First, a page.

January 15, 1990 12:00 PM


Just because Polish Solidarity leader Lech Walesa managed to get himself and his country out from under Communist domination, it didn’t mean he had to go all out and become a capitalist. But he did.

It was reported last month that Warner Bros, and the Mount Company had obtained the screen rights to Walesa’s life. What wasn’t reported was Walesa’s deal.

Officially, Warner Bros. wouldn’t comment, but sources inside the studio say its initial offer to Walesa was $200,000, a tidy sum in Poland, or anywhere.

But did it impress Walesa? Not at all. He had done his homework prior to the negotiation and knew that Hollywood was paying $1 million to obtain the rights to develop a feature film about Chico Mendes, the slain Brazilian environmental activist who had led efforts to save the rain forest (see page 28).

So Warner’s upped its offer to Walesa to $500,000. Again he spurned it, saying, in effect, “If Chico Mendes’s life is worth a million, so is mine.”

Warner’s ultimately caved in and gave Walesa his $1 million.


On the relationship front, the next few months should prove very telling in the lives of Al Pacino and Diane Keaton, and not just because they’ve been in Italy together reprising their roles as Michael and Kay Corleone for The Godfather: The Continuing Story, the long contemplated third Godfather film.

Pacino and Keaton have been an item for the past couple of years. In their relationship, she is the one who usually brings up marriage and he is the one who almost always changes the subject. Friends close to both of them say Keaton is so fed up with waiting around that she recently issued Pacino an ultimatum: Either marry her or lose her forever. (Keaton once issued a similar ultimatum to Warren Beatty and got nowhere.)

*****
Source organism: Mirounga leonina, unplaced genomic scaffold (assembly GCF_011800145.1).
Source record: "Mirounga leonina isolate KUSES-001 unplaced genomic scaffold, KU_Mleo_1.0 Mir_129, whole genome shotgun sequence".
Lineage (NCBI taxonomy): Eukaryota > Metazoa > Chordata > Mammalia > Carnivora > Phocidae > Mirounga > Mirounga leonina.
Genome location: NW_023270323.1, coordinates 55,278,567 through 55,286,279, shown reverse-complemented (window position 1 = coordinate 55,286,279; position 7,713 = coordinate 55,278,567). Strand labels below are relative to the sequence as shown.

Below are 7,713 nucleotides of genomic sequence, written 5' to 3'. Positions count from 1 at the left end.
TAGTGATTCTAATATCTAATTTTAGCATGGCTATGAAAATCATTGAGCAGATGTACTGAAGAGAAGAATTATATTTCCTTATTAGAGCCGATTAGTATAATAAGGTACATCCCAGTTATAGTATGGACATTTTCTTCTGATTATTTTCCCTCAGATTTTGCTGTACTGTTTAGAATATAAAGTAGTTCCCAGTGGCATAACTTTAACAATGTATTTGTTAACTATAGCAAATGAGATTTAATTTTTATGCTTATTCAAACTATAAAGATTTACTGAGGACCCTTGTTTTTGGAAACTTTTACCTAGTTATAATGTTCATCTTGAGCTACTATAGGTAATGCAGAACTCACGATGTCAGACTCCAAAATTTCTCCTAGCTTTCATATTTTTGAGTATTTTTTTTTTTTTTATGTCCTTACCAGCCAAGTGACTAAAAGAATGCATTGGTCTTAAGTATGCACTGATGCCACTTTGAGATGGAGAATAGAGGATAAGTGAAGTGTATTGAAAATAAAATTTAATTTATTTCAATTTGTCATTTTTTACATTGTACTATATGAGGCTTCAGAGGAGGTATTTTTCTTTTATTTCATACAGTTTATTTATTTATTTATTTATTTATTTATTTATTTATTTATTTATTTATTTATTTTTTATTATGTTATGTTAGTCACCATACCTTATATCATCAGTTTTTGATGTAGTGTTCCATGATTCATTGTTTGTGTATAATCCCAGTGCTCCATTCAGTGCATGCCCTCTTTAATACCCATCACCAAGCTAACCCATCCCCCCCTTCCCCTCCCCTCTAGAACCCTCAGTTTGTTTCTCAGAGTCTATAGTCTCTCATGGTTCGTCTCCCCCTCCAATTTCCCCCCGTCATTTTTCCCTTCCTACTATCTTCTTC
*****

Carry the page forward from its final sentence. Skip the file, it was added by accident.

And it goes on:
But Pacino’s response, according to these same friends, was to promise Keaton a decision as soon as Godfather wraps in April. In other words, it won’t be long before we see if he was serious, or whether he was simply buying time.


Almost every other band in pop music has reunited, so why not the Eagles?

Why not, indeed. Although their representatives won’t confirm it, sources close to Glenn Frey and Don Henley say the two former Eagles will meet later this month and begin writing songs together with an eye toward an album and a possible tour.

Frey and Henley co-founded the Eagles in 1971 and remained the principal songwriters in the band until its demise in 1982. Both musicians prospered as solo artists during the ’80s, but the sum of the parts never quite equaled the success of the whole.

Henley, whose most recent album was The End of the Innocence, is concluding a tour of Japan and Taiwan. Frey for the past several years has been battling diverticulitis, an intestinal inflammation, and underwent surgery just before Christmas to have two inches of his intestine removed. He spent the holidays recuperating at his mother’s house in Florida but plans to get together with Henley as soon as he’s up and around.

It’s expected that the other former Eagles, including guitarist Joe Walsh, will not be in on the reunion effort.


There are role models and then there are sole models.

Five autographed sports shoes (half of each pair) were auctioned off in Beverly Hills at a UCLA charity event held to send underprivileged kids to camp.

Four golf shoes carried the respective signatures of their former owners—ex-Presidents Ronald Reagan, Jimmy Carter, Gerald Ford and Richard Nixon.

The fifth shoe, a sneaker, was Magic Johnson’s.

Comedian Tom Dreesen, who emceed the auction, reports that the Presidents’ shoes went for $150 apiece. Magic’s sneaker went for $750, or $150 more than the four Presidents’ combined.


For Cosmopolitan editor Helen Gurley Brown, it seems, it’s a good male centerfold that’s hard to find. Especially one who’ll pose nude.

Having been turned down over the years by the likes of Paul Newman, Robert Redford and Donald Trump, associates say Brown has set her sights on 21 Jump Street’s Johnny Depp.

Brown denies interest in Depp, but says she remains committed to the idea of a male centerfold.

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